Zachary Caplin developed the patent-pending CAPSCANN Temperature Screening Kiosk, which can screen people before they are allowed to enter a building. Users answer questions on a phone app, which generates a QR code that is read by the kiosk. The kiosk then takes the user’s temperature in less than a second. Using facial recognition, the kiosk can monitor people as they move through the building. It can also be tied to pre-existing security features like two-way communication systems and Radio Frequency Identification (RFID) door locks. It can also share data with health service operations, triggering alerts for individuals to see a physician, for example. Caplin designed the kiosk with his brother, an electrical engineering student at RIT. “Like many others, my family experienced personal loss related to COVID-19,” Caplin said. “This drove me to try to design something that would make a positive impact on the pandemic.”

Marc Printz, community manager of the WorcLab incubator, tapped the entrepreneur group’s lab capabilities (along with volunteer help from member companies and partners), to 3D print face shield and N95 masks for local hospitals. The effort included Nathan Rosenberg ’19 and Ethan Merrill ’20, a lab assistant in WPI’s Rapid Prototyping Lab.


The COVID-19 pandemic made it difficult for musicians and music students to gather and perform, which gave impetus to the creation of virtual music productions, including virtual choruses. For Alumni Weekend in April 2020, Anthony Topper used Zoom to produce a choral work, To My Old Brown Earth, that was performed by WPI’s choral groups—students and alumni—under the direction of Professor Joshua Rohde. Realizing the potential of virtual choirs, Mike LaFleur ’82 suggested to Topper that they collaborate on a way of automating the creation process. The result was Songalong, a platform that allows creators to direct an ensemble by recording themselves, and optionally section leaders, and inviting performers to record themselves. The software then automatically synchronizes all of the content. Songalong is designed for use by conductors, schools and colleges, churches, and independent artists. “The program was created by two WPI alumni who recognized the immense challenges needed to put together such collaborative projects during the pandemic,” Rohde said, “and, combining their artistic and programming expertise, designed a way to streamline the process, making it more accessible for performers and producers.” In April 2021, Rohde used Songalong to direct WPI’s virtual spring concert. The result, five musical selections, was the culmination of over 300 videos recorded by students and alumni over a few months.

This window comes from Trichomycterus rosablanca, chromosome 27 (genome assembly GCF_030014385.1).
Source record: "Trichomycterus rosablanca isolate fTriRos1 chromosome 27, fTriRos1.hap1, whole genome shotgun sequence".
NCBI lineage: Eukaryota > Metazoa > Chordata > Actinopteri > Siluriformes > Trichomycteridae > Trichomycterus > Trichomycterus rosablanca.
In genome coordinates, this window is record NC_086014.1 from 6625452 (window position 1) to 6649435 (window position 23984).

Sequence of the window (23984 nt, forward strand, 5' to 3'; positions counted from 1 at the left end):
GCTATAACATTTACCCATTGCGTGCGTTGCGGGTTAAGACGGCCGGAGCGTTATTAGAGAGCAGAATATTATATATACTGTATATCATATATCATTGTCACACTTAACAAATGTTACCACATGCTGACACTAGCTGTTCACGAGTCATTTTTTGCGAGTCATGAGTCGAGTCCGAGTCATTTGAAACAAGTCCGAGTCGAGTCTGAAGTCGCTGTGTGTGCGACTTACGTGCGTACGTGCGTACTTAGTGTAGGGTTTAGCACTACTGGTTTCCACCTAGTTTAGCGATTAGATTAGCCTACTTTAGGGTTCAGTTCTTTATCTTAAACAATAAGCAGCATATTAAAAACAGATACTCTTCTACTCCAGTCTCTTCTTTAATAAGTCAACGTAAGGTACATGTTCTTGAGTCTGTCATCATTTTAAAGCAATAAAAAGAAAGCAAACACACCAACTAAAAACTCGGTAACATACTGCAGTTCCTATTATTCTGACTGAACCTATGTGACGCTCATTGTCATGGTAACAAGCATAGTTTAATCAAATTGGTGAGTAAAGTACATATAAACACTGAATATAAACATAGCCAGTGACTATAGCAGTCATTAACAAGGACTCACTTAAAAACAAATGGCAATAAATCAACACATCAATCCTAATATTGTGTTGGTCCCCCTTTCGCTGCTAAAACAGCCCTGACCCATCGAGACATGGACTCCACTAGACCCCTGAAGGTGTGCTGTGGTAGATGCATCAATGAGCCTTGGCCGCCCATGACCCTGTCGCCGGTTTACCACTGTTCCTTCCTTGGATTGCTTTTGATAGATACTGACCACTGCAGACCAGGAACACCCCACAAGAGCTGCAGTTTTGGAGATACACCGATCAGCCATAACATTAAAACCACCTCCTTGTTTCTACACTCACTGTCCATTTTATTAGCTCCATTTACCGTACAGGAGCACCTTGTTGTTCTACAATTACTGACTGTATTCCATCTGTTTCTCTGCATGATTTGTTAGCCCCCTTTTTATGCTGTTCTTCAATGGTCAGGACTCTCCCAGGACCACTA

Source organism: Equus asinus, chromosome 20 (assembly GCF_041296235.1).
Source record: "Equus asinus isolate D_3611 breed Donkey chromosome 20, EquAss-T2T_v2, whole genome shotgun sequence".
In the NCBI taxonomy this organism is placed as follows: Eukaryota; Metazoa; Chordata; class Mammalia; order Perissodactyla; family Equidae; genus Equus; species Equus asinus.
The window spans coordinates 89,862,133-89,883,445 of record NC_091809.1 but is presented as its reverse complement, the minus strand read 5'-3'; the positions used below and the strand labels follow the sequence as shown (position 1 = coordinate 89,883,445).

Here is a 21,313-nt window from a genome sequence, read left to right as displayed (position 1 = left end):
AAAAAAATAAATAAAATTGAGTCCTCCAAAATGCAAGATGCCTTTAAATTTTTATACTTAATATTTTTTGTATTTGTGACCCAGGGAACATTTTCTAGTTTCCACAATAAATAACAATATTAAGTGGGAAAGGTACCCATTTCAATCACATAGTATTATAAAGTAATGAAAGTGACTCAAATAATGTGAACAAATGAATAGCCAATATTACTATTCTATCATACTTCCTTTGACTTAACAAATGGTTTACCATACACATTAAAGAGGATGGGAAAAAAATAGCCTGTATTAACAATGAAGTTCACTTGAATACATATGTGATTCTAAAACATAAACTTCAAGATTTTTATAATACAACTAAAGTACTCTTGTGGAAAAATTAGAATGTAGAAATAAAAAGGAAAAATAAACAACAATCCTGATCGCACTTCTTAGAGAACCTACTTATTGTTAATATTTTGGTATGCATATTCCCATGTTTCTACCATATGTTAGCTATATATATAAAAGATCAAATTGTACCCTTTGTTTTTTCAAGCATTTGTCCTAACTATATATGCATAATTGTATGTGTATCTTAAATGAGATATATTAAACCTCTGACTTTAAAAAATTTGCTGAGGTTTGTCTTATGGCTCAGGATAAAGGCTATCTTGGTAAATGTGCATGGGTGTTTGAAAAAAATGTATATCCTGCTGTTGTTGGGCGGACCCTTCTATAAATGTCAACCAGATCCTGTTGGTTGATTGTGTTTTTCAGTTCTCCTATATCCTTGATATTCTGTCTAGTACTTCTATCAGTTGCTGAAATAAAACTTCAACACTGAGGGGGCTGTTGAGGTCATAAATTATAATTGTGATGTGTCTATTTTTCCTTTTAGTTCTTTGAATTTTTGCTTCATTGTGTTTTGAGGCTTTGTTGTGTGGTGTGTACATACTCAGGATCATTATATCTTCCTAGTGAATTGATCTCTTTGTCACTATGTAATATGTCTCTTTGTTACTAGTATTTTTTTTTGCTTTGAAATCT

LaFleur has assisted leading organizations, including Emerson, Roper, AT&T, and BellSouth, with product development, market expansion, and strategic acquisitions. Drawn to the growth phase in the product lifecycle, he designed the coverage plan for the original BlackBerry and launched Internet services for AT&T. Topper, a full-stack software engineer, has won or placed in more than half a dozen software competitions and hackathons run by the likes of Comcast and MIT. LaFleur and Topper both sang in the WPI Men’s Glee Club (Topper was president his senior year) and both received the Stephen J. Kahn Award for service to the organization.